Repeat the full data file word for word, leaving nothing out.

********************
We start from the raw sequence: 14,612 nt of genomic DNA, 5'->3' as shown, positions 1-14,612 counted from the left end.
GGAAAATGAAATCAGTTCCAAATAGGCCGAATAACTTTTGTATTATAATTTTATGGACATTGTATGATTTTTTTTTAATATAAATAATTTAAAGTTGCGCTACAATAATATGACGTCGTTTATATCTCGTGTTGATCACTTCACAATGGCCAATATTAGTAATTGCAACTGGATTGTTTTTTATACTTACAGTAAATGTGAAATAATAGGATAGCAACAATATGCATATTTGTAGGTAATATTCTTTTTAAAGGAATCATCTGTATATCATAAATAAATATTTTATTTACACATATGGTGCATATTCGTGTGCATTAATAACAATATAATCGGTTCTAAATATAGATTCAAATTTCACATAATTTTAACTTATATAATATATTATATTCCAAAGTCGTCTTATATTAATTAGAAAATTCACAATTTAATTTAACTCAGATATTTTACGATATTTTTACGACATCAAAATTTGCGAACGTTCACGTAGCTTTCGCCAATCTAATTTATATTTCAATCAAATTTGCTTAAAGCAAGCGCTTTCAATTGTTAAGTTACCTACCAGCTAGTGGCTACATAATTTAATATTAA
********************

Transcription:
We start from the raw sequence: 14,612 nt of genomic DNA, 5'->3' as shown, positions 1-14,612 counted from the left end.
GGAAAATGAAATCAGTTCCAAATAGGCCGAATAACTTTTGTATTATAATTTTATGGACATTGTATGATTTTTTTTTAATATAAATAATTTAAAGTTGCGCTACAATAATATGACGTCGTTTATATCTCGTGTTGATCACTTCACAATGGCCAATATTAGTAATTGCAACTGGATTGTTTTTTATACTTACAGTAAATGTGAAATAATAGGATAGCAACAATATGCATATTTGTAGGTAATATTCTTTTTAAAGGAATCATCTGTATATCATAAATAAATATTTTATTTACACATATGGTGCATATTCGTGTGCATTAATAACAATATAATCGGTTCTAAATATAGATTCAAATTTCACATAATTTTAACTTATATAATATATTATATTCCAAAGTCGTCTTATATTAATTAGAAAATTCACAATTTAATTTAACTCAGATATTTTACGATATTTTTACGACATCAAAATTTGCGAACGTTCACGTAGCTTTCGCCAATCTAATTTATATTTCAATCAAATTTGCTTAAAGCAAGCGCTTTCAATTGTTAAGTTACCTACCAGCTAGTGGCTACATAATTTAATATTAA